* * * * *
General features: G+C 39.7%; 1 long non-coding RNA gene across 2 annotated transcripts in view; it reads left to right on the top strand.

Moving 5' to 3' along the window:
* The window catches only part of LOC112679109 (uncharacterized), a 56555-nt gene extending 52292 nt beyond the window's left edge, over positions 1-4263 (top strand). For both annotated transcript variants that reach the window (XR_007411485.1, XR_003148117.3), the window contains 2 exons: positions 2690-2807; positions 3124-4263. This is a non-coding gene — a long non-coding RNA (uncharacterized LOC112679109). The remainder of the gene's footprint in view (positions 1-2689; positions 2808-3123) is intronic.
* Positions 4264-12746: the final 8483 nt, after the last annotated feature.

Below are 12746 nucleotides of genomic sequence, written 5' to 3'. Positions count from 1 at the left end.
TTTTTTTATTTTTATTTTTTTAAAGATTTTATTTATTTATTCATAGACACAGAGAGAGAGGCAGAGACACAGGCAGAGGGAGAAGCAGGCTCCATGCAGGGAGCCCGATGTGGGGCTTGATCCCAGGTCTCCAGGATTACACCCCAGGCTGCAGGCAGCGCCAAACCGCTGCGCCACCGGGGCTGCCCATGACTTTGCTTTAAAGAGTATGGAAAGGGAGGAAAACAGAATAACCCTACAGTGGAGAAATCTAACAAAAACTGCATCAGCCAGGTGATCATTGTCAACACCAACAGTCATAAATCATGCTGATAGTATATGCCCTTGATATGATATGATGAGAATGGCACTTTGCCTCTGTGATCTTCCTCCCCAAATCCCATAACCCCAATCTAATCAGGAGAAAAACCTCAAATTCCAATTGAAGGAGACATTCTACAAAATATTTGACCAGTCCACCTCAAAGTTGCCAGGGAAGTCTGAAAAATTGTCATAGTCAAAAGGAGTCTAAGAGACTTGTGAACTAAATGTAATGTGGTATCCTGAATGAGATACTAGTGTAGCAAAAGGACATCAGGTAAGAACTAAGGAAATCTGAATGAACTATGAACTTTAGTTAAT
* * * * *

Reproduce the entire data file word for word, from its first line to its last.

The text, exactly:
General features: G+C 39.7%; 1 long non-coding RNA gene across 2 annotated transcripts in view; it reads left to right on the top strand.

Moving 5' to 3' along the window:
* The window catches only part of LOC112679109 (uncharacterized), a 56555-nt gene extending 52292 nt beyond the window's left edge, over positions 1-4263 (top strand). For both annotated transcript variants that reach the window (XR_007411485.1, XR_003148117.3), the window contains 2 exons: positions 2690-2807; positions 3124-4263. This is a non-coding gene — a long non-coding RNA (uncharacterized LOC112679109). The remainder of the gene's footprint in view (positions 1-2689; positions 2808-3123) is intronic.
* Positions 4264-12746: the final 8483 nt, after the last annotated feature.

Below are 12746 nucleotides of genomic sequence, written 5' to 3'. Positions count from 1 at the left end.
TTTTTTTATTTTTATTTTTTTAAAGATTTTATTTATTTATTCATAGACACAGAGAGAGAGGCAGAGACACAGGCAGAGGGAGAAGCAGGCTCCATGCAGGGAGCCCGATGTGGGGCTTGATCCCAGGTCTCCAGGATTACACCCCAGGCTGCAGGCAGCGCCAAACCGCTGCGCCACCGGGGCTGCCCATGACTTTGCTTTAAAGAGTATGGAAAGGGAGGAAAACAGAATAACCCTACAGTGGAGAAATCTAACAAAAACTGCATCAGCCAGGTGATCATTGTCAACACCAACAGTCATAAATCATGCTGATAGTATATGCCCTTGATATGATATGATGAGAATGGCACTTTGCCTCTGTGATCTTCCTCCCCAAATCCCATAACCCCAATCTAATCAGGAGAAAAACCTCAAATTCCAATTGAAGGAGACATTCTACAAAATATTTGACCAGTCCACCTCAAAGTTGCCAGGGAAGTCTGAAAAATTGTCATAGTCAAAAGGAGTCTAAGAGACTTGTGAACTAAATGTAATGTGGTATCCTGAATGAGATACTAGTGTAGCAAAAGGACATCAGGTAAGAACTAAGGAAATCTGAATGAACTATGAACTTTAGTTAAT